The Community Investment Initiative, a Metro-facilitated but independent think tank charged with looking at strategies for economic growth, announced its Leadership Council on Wednesday, giving the region a first look at the organization's core group.
The Council consists of 28 business leaders, community nonprofit representatives, educators and former elected officials. The group was assembled through a lengthy process involving Metro staff and representatives from the Initiative's steering committee, five of whom are also on the Council.
Their charge is open-ended. Metro Chief Operating Officer Michael Jordan spoke at length last year about assembling a group to, first, identify regional problems hindering economic development, and second, develop solutions for those problems.
A few weeks after the Council's first meeting, an e-mail with the subject "Leaders for regional prosperity" and signed by Council members Burton Weast and Karen Williams was distributed.
"The Leadership Council is convening to bring private-sector leaders into collaboration with the public sector to focus on improving the region's fabric for economic development," Weast and Williams wrote. "We're pleased to report that community leaders with diverse skills and backgrounds have eagerly agreed to serve."
For Weast, the director of the Clackamas County Business Alliance who's been working on putting the Council together for a year, the first meeting was positive.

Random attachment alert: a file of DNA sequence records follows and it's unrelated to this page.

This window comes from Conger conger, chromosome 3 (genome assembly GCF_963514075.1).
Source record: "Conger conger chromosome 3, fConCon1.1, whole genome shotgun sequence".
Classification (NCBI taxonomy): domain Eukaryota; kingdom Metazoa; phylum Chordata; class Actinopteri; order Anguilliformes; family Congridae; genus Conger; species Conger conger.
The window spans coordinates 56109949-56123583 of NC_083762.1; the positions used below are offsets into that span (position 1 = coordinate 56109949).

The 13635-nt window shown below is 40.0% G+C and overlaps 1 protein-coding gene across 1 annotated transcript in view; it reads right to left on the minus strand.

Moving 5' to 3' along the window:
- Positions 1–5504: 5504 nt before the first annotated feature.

"It was also exciting to see such a great range of leaders in the community," Weast said in an interview Wednesday. "It was probably most gratifying when they grasped the needs and grasped the idea that we have to do something for this region."
Williams, in an interview, said the project is deliberately vague from the get-go.
"A little bit of tolerance for ambiguity about the specifics of the assignment is very healthy right now, because it encourages people to come into the room and have a deep discussion about what the needs and priorities are," she said, "and how the public and private sector can work together to solve them."
The group isn't just diverse in the sense of its members' employment backgrounds. Representatives from Clackamas and Washington counties make up a fair portion of its membership, as do representatives of the Portland region's minority communities.
"Do we have a wide net? Do we have community representation? Yes," Williams said. "Am I personally satisfied? Rarely… It's about bringing understanding, voices and thinking together from a base of diverse experiences and diverse interests in the community. We're not going to battle it out among competing interests. We're going to think collaboratively in order to find multidisciplinary, well-thought-out solutions."
The group meets again March 9.